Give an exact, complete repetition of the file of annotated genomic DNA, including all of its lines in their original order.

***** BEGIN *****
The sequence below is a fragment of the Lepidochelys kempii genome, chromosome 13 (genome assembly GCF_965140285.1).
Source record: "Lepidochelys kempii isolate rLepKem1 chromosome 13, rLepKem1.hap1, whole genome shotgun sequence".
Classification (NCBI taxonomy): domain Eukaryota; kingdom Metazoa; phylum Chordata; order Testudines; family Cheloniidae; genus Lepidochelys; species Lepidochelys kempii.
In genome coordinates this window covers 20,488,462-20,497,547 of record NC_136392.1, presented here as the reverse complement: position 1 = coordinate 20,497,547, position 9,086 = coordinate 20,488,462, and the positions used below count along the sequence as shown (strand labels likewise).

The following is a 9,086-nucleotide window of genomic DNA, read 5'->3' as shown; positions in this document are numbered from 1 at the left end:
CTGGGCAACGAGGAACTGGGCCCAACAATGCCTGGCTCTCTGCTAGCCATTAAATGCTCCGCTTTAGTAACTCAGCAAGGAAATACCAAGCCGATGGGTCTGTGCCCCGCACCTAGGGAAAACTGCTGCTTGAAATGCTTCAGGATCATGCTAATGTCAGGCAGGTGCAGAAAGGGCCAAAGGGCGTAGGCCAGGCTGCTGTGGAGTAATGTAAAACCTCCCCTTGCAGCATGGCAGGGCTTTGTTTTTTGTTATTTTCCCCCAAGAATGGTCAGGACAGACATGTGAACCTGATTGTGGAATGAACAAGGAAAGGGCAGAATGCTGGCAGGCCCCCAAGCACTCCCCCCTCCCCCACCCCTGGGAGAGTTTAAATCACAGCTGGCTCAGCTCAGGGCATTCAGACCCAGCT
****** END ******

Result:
The sequence below is a fragment of the Lepidochelys kempii genome, chromosome 13 (genome assembly GCF_965140285.1).
Source record: "Lepidochelys kempii isolate rLepKem1 chromosome 13, rLepKem1.hap1, whole genome shotgun sequence".
Classification (NCBI taxonomy): domain Eukaryota; kingdom Metazoa; phylum Chordata; order Testudines; family Cheloniidae; genus Lepidochelys; species Lepidochelys kempii.
In genome coordinates this window covers 20,488,462-20,497,547 of record NC_136392.1, presented here as the reverse complement: position 1 = coordinate 20,497,547, position 9,086 = coordinate 20,488,462, and the positions used below count along the sequence as shown (strand labels likewise).

The following is a 9,086-nucleotide window of genomic DNA, read 5'->3' as shown; positions in this document are numbered from 1 at the left end:
CTGGGCAACGAGGAACTGGGCCCAACAATGCCTGGCTCTCTGCTAGCCATTAAATGCTCCGCTTTAGTAACTCAGCAAGGAAATACCAAGCCGATGGGTCTGTGCCCCGCACCTAGGGAAAACTGCTGCTTGAAATGCTTCAGGATCATGCTAATGTCAGGCAGGTGCAGAAAGGGCCAAAGGGCGTAGGCCAGGCTGCTGTGGAGTAATGTAAAACCTCCCCTTGCAGCATGGCAGGGCTTTGTTTTTTGTTATTTTCCCCCAAGAATGGTCAGGACAGACATGTGAACCTGATTGTGGAATGAACAAGGAAAGGGCAGAATGCTGGCAGGCCCCCAAGCACTCCCCCCTCCCCCACCCCTGGGAGAGTTTAAATCACAGCTGGCTCAGCTCAGGGCATTCAGACCCAGCT